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A great many citizens' meetings were held during the war, and the votes recorded above are little more than the embodiment in legal form of those passed at those meetings. As regards resolutions, Mr. Wheeler, one of the selectmen, writes: ‘I do not think that any were passed except at one of the earlier meetings of citizens. The feeling of the people, I suppose, was typified by a remark of one of the older citizens: We do not want any more resolutions; but if anybody has got any money or any pluck let him show it.’

Lincoln furnished seventy-nine men for the war, which was a surplus of four over and above all demands. Five were commissioned officers. The whole amount of money appropriated and expended by the town on account of the war, exclusive of State aid, was ten thousand three hundred and eighty-five dollars and fifty cents ($10,385.50).1

The amount of money raised and expended by the town during the war for State aid to soldiers' families, and which was repaid by the Commonwealth, was as follows: In 1861, $119.20; in 1862, $591.42; in 1863, $815.00; in 1864, $1,029.54; in 1865, $650.00. Total amount, $3,205.16.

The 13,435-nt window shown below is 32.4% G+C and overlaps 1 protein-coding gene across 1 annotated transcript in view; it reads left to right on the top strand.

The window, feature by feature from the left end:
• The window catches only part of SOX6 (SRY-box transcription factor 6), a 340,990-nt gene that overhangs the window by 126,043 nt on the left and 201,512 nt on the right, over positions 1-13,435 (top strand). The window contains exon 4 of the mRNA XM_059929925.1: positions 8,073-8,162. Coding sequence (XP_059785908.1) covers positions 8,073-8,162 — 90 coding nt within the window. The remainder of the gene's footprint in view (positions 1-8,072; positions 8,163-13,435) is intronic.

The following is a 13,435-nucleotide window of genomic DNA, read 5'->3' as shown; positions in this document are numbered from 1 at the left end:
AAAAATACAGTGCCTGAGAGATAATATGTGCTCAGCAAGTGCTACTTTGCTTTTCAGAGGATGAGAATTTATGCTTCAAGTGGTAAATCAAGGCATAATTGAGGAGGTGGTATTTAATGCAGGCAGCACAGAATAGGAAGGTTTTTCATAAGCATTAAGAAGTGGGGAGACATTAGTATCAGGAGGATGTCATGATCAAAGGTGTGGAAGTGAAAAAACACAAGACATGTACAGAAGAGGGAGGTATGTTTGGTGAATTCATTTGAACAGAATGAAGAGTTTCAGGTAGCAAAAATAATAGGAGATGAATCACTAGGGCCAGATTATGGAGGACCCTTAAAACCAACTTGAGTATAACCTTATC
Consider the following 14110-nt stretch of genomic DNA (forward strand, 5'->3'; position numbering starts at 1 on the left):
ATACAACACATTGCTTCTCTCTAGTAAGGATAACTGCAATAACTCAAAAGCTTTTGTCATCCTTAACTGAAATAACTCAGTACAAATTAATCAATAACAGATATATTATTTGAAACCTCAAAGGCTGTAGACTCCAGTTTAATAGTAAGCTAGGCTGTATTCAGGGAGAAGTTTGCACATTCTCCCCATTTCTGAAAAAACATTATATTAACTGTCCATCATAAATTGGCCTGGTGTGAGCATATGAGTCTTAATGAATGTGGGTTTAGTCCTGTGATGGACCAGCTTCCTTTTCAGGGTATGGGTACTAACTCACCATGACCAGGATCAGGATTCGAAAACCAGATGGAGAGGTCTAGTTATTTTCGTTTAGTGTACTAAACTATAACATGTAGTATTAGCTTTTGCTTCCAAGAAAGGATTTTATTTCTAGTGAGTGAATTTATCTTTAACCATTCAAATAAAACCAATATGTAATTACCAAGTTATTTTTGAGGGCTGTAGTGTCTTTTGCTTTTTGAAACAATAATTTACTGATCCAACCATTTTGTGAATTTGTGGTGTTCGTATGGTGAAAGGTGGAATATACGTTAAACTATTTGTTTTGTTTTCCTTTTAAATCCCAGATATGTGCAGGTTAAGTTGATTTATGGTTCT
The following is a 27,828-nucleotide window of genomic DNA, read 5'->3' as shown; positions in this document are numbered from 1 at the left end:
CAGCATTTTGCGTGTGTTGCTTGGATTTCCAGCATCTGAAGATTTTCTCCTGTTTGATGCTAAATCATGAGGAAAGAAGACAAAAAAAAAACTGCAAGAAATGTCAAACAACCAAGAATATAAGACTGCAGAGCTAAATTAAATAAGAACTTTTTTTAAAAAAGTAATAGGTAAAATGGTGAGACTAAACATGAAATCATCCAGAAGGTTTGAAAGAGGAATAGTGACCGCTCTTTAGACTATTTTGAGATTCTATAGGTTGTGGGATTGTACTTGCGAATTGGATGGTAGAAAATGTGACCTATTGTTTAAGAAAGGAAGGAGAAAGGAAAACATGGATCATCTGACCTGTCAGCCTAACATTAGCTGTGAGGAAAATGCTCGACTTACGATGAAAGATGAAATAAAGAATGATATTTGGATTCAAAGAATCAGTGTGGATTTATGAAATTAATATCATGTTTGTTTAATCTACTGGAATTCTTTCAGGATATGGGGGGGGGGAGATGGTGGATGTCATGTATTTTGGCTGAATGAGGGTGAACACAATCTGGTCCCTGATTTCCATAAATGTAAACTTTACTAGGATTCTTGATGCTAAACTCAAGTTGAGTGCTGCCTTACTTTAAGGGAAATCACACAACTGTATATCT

The ladies of Lincoln did good service during the war. Mrs. Edward S. Hodges, president of the Soldiers' Aid Society, has written us a most excellent letter, from which we have only space for the following extracts:—

‘However small our work really was it always seemed to be sanctified and ennobled by the blessed spirit which prompted its undertaking, and which kept alive to the last hour of our need the earnestness so noticeable in a New England community. From the first call to arms, which summoned away the men and boys from among us, we realized that there might be needed hospital comforts for which our government, under its long peace, would not have provided; and immediately we called ourselves together, feeling sure we could render some help under the pressure. The vestry of the Orthodox church was opened to us, and the earnest encouragement of every citizen of the town was ours.’

‘Very soon a society was founded called the “Soldiers' aid,” and in the Town Hall organized work commenced. Money was raised by ’

1 Lincoln claims the distinction of having been the first town in the State to have paid off its war debt.

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